Harold Holland starts out with this admission about the failure of his first marriage to Lillian Barnes: “It was 100 percent my fault.”
The couple married in 1955 after meeting at a restaurant in Salt Lick. She was a dark-haired beauty in high school. He lived in Bath County, she in Menifee. Sparks flew.
They were married on December 24, 1955. Harold and Lillian had 5 children — Miriam, Timothy, Larry, Laura and Mark — in their 8 1/2 years together.
They split up in 1967 and stayed friendly. And there we leave the story for 50 years, when Harold and Lillian attended a family reunion together.
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Sparks flew again. By December, 2017, the two former spouses were talking marriage. He’s now 83. She’s 78.
“We decided we want to walk the last mile together,” Holland said.
After the divorce, both began attending Baptist churches. They credit their faith with helping restore their late-in-life union. Their grandson Joshua Holland, a minister from New Orleans, will perform the ceremony on April 14 at Trinity Baptist Church.
Lillian will wear a long lavender and white dress.
What caused their original break up? Holland worked too much, he said, leaving his wife to raise the children and manage the house. In the divorce, he atoned: “I gave her everything. I moved into a one-room apartment on North Lime. I would not neglect my kids.”
Now retired, he was the force behind Holland’s Contract Carpets. His sons run it.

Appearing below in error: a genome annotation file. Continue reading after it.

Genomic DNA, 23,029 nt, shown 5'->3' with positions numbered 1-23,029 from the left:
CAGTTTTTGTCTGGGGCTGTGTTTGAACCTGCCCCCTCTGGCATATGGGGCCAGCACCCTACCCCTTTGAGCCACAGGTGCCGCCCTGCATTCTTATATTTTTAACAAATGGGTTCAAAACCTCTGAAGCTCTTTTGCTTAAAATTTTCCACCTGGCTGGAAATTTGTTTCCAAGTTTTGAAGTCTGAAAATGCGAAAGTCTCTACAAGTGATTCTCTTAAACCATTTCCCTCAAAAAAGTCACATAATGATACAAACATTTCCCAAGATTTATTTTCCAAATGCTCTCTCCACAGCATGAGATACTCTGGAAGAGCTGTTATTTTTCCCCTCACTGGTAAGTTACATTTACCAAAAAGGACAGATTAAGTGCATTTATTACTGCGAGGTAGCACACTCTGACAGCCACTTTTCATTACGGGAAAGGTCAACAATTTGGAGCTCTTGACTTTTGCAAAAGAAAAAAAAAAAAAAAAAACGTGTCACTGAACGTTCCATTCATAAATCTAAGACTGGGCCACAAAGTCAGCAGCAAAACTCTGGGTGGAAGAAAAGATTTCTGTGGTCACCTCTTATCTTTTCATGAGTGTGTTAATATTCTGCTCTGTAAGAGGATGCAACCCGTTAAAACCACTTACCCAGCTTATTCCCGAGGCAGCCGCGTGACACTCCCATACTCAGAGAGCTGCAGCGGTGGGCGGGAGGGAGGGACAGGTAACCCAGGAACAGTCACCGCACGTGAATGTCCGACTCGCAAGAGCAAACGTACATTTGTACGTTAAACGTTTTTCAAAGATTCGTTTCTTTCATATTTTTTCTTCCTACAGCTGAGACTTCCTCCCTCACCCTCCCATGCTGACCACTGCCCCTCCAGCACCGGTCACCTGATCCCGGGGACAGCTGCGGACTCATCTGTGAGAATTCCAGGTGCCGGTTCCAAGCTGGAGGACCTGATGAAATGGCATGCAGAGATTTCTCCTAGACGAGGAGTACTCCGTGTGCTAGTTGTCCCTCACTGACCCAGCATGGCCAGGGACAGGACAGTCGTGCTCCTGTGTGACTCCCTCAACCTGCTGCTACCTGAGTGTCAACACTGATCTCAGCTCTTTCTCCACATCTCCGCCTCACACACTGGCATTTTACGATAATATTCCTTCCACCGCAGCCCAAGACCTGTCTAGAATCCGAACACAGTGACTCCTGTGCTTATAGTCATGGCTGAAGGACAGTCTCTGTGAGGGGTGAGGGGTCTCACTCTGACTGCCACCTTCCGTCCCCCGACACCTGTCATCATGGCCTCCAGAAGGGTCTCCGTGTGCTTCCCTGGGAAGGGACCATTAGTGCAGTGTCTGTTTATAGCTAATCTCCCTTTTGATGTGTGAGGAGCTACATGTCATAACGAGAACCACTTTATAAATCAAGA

Although both remarried, the two had no rancor. Now, they say, they may have stayed just a little bit in love with each other all those years.
Lillian married Ted Malin and had two more children, Susan Tubbs and Ted II. Ted Malin died of a massive heart attack in 1986.
Lillian married again in 1988, to Arval Barnes. He died in January, 2015.
Harold married Maudie Corum, a widow with three children, in 1975. He cared for her children as his own, “which I always claimed, and still do.” Maudie suffered from lupus and died of liver disease in 2015.
Harold said he has learned what to do differently with what both hope will be their final marriage. It’s simple, really. “We’ll go do whatever we want to, whenever we want to do it. I’ll take her wherever she wants to go.”
“We have a lot in common,” Lillian said.
“I don’t think we ever lost that love, to tell you the truth,” echoes Harold.
But there’s a bit of tart in this sweet romance.
Lillian said Harold “didn’t think I’d ever speak to him again. He got fooled.”